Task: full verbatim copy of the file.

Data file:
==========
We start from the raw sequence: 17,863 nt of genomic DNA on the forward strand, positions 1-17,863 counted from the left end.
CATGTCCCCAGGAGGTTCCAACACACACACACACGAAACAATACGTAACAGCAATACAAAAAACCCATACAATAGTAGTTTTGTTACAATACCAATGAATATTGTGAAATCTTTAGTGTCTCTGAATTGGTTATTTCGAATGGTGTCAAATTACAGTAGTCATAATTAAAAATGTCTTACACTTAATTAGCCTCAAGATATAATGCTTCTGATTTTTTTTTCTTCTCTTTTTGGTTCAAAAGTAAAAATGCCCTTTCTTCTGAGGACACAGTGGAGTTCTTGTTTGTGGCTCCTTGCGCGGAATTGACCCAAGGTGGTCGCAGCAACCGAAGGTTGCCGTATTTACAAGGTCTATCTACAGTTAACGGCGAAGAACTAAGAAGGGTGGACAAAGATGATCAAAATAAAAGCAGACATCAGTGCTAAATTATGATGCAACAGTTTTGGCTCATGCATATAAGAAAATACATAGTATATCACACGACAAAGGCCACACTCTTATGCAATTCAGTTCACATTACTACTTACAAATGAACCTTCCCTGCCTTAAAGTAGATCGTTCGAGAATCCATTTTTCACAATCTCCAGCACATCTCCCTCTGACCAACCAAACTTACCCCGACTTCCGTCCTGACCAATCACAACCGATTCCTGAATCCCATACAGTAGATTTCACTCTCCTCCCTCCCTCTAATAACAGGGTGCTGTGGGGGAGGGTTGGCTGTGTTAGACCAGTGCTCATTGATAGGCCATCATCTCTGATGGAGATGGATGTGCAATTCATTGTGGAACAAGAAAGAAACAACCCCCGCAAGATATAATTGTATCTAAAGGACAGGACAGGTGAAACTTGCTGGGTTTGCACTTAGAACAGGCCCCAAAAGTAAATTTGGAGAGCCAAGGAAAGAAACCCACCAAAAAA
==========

We start from the raw sequence: 17,863 nt of genomic DNA on the forward strand, positions 1-17,863 counted from the left end.
CATGTCCCCAGGAGGTTCCAACACACACACACACGAAACAATACGTAACAGCAATACAAAAAACCCATACAATAGTAGTTTTGTTACAATACCAATGAATATTGTGAAATCTTTAGTGTCTCTGAATTGGTTATTTCGAATGGTGTCAAATTACAGTAGTCATAATTAAAAATGTCTTACACTTAATTAGCCTCAAGATATAATGCTTCTGATTTTTTTTTCTTCTCTTTTTGGTTCAAAAGTAAAAATGCCCTTTCTTCTGAGGACACAGTGGAGTTCTTGTTTGTGGCTCCTTGCGCGGAATTGACCCAAGGTGGTCGCAGCAACCGAAGGTTGCCGTATTTACAAGGTCTATCTACAGTTAACGGCGAAGAACTAAGAAGGGTGGACAAAGATGATCAAAATAAAAGCAGACATCAGTGCTAAATTATGATGCAACAGTTTTGGCTCATGCATATAAGAAAATACATAGTATATCACACGACAAAGGCCACACTCTTATGCAATTCAGTTCACATTACTACTTACAAATGAACCTTCCCTGCCTTAAAGTAGATCGTTCGAGAATCCATTTTTCACAATCTCCAGCACATCTCCCTCTGACCAACCAAACTTACCCCGACTTCCGTCCTGACCAATCACAACCGATTCCTGAATCCCATACAGTAGATTTCACTCTCCTCCCTCCCTCTAATAACAGGGTGCTGTGGGGGAGGGTTGGCTGTGTTAGACCAGTGCTCATTGATAGGCCATCATCTCTGATGGAGATGGATGTGCAATTCATTGTGGAACAAGAAAGAAACAACCCCCGCAAGATATAATTGTATCTAAAGGACAGGACAGGTGAAACTTGCTGGGTTTGCACTTAGAACAGGCCCCAAAAGTAAATTTGGAGAGCCAAGGAAAGAAACCCACCAAAAAA